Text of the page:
The 2009 CBR600RR ABS now gets Tokico callipers from its elder sibling, the CBR Fireblade

New ECU now decides how these conventional callipers behave when you pull the lever

Essentially this production-ready system is a more refined version of the prototype that Honda unveiled on a CBR600RR in August 2008. It works in a totally different way to conventional ABS set-ups, with their linked hydraulics. Instead, it centres on an ECU that monitors pressure in the brake lines, as well as the deceleration of both wheels. The ABS software decides how much pressure to apply to each brake, in order to maximise both stopping power and stability.

Unlike Honda’s previous Combined ABS, this system does not require special calipers. (The only difference is their gold instead of black finish.) It does add weight, though: 10kg for the CBR600RR and 11kg for the Fireblade, the difference explained by the fact that although the components are almost identical, they were harder to package on the larger-engined bike. Equally inevitably it also adds cost: roughly €1000, so more than conventional systems.


 

Some of the system’s benefits quickly became clear in the first day’s test at the Losail car-park, where we got to try both bikes’ stopping abilities on dry tarmac, wet tarmac and a thin coating of sand, in a dummy panic-brake from about 80km/h. Even the dry test was an eye-opener, as the Hondas stopped hard and skid-free, with none of the normal lever-pulsing (the software just doesn’t work that way). Both were stable, too, although the Fireblade’s rear end moved around slightly, without ever threatening to develop into a stoppie.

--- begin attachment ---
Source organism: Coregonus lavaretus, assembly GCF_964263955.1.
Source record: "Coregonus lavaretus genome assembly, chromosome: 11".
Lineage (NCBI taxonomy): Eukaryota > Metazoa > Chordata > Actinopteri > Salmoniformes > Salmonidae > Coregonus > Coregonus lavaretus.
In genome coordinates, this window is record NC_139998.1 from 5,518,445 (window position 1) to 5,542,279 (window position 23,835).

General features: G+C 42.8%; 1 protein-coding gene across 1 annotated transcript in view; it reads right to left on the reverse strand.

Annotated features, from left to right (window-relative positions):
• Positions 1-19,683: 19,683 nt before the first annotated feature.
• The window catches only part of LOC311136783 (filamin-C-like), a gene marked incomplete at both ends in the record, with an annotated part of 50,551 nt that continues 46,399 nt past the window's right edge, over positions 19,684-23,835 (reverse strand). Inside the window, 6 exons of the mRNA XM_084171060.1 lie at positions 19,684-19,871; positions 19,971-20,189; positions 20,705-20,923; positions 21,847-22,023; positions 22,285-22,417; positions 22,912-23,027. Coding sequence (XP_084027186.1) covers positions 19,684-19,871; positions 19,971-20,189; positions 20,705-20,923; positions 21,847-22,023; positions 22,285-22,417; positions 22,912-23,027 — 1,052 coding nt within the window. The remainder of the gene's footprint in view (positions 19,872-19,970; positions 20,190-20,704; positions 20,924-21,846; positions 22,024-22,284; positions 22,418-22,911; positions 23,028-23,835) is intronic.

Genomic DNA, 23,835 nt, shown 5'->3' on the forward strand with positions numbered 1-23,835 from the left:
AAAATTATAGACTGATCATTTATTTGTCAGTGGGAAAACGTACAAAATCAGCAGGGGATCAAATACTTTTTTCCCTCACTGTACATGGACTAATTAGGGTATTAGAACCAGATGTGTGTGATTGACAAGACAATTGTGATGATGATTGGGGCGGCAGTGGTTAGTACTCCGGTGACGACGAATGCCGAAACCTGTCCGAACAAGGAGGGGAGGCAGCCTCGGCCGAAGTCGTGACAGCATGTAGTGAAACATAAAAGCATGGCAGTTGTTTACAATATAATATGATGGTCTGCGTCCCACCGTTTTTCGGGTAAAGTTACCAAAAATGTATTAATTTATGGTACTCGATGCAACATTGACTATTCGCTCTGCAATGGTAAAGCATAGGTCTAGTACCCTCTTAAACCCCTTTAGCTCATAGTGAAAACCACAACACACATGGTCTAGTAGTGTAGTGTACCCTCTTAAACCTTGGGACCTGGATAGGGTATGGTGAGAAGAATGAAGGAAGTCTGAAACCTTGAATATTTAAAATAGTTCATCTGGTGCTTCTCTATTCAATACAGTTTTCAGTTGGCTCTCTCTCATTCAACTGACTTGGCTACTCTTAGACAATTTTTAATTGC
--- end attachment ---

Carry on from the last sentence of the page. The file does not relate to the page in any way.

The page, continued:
Grabbing a handful of front brake on a wet or sandy surface was even more impressive. The ABS seemed to slow the CBRs — using both brakes, whether the handlebar lever, foot pedal or both were operated — significantly harder than other ABS-equipped bikes I’ve tested in similar circumstances. The Hondas’ relatively light weight was doubtless part of the reason for that. But so too was the system’s sophistication, including a sensor that reacts in six milliseconds — four times faster than the VFR800F’s equivalent.

That test was very promising but it was next day on the circuit that revealed what a leap Honda has made. I began on the CBR600RR, which has gained a few non braking-related tweaks for 2009, as well as having its front calipers upgraded to Fireblade-style monoblocks. Revised pistons, cylinder head and exhaust silencer contribute to a slight torque increase between 8000 and 12,000rpm. Peak output remains 120bhp at 13,500rpm.

The console now includes an ABS malfunction warning light amongst other instrumentation

The Combined ABS system works upto four times faster than the one that was introduced on the VFR800F

The titanium exhaust also has reshaped downpipes and a new Fireblade-style power valve, and is slightly lighter. Along with the new calipers, that helps reduce kerb weight slightly — to a claimed 184kg for the non-ABS model. The reshaped fairing lower is claimed to smooth air flow and thus aid stability, though the change is possibly more to do with hiding ABS parts. Clear, oval indicators and new graphics also freshen up the look.

Those Tokico monoblock calipers are the most significant addition, and helped ensure that even the non ABS-equipped CBR that I rode first was seriously well braked. It was quick and sweet-handling, too, as was to be expected, screaming to its 15,000rpm redline through the gears, and carving through Losail’s succession of fast right-handers with typical poise and control, aided by the grip of Bridgestone’s race-compound BT003 rubber.